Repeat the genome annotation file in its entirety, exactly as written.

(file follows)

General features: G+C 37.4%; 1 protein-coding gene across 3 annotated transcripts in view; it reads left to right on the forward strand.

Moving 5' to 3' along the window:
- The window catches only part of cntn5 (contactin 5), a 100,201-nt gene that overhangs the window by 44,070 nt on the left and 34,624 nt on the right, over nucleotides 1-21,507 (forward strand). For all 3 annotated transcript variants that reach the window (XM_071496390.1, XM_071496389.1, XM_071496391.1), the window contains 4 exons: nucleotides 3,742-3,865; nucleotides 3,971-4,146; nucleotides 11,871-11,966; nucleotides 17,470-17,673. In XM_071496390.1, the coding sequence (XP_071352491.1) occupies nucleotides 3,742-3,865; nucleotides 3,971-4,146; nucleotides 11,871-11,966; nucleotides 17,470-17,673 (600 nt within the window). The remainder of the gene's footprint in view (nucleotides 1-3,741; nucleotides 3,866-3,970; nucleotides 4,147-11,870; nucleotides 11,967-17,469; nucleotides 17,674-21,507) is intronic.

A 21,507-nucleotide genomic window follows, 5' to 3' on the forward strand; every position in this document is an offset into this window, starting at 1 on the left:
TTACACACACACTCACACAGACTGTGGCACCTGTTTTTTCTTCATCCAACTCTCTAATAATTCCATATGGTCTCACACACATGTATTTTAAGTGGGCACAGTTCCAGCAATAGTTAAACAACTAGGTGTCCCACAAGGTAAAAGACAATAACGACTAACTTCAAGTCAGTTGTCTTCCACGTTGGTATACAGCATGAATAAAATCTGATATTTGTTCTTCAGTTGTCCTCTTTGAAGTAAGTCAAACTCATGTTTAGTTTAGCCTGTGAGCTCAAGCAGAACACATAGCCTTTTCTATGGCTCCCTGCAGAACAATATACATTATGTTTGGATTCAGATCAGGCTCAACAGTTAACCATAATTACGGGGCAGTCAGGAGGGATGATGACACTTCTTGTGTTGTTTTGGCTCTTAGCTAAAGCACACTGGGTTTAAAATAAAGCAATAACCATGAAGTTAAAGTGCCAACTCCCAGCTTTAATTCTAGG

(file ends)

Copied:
General features: G+C 37.4%; 1 protein-coding gene across 3 annotated transcripts in view; it reads left to right on the forward strand.

Moving 5' to 3' along the window:
- The window catches only part of cntn5 (contactin 5), a 100,201-nt gene that overhangs the window by 44,070 nt on the left and 34,624 nt on the right, over nucleotides 1-21,507 (forward strand). For all 3 annotated transcript variants that reach the window (XM_071496390.1, XM_071496389.1, XM_071496391.1), the window contains 4 exons: nucleotides 3,742-3,865; nucleotides 3,971-4,146; nucleotides 11,871-11,966; nucleotides 17,470-17,673. In XM_071496390.1, the coding sequence (XP_071352491.1) occupies nucleotides 3,742-3,865; nucleotides 3,971-4,146; nucleotides 11,871-11,966; nucleotides 17,470-17,673 (600 nt within the window). The remainder of the gene's footprint in view (nucleotides 1-3,741; nucleotides 3,866-3,970; nucleotides 4,147-11,870; nucleotides 11,967-17,469; nucleotides 17,674-21,507) is intronic.

A 21,507-nucleotide genomic window follows, 5' to 3' on the forward strand; every position in this document is an offset into this window, starting at 1 on the left:
TTACACACACACTCACACAGACTGTGGCACCTGTTTTTTCTTCATCCAACTCTCTAATAATTCCATATGGTCTCACACACATGTATTTTAAGTGGGCACAGTTCCAGCAATAGTTAAACAACTAGGTGTCCCACAAGGTAAAAGACAATAACGACTAACTTCAAGTCAGTTGTCTTCCACGTTGGTATACAGCATGAATAAAATCTGATATTTGTTCTTCAGTTGTCCTCTTTGAAGTAAGTCAAACTCATGTTTAGTTTAGCCTGTGAGCTCAAGCAGAACACATAGCCTTTTCTATGGCTCCCTGCAGAACAATATACATTATGTTTGGATTCAGATCAGGCTCAACAGTTAACCATAATTACGGGGCAGTCAGGAGGGATGATGACACTTCTTGTGTTGTTTTGGCTCTTAGCTAAAGCACACTGGGTTTAAAATAAAGCAATAACCATGAAGTTAAAGTGCCAACTCCCAGCTTTAATTCTAGG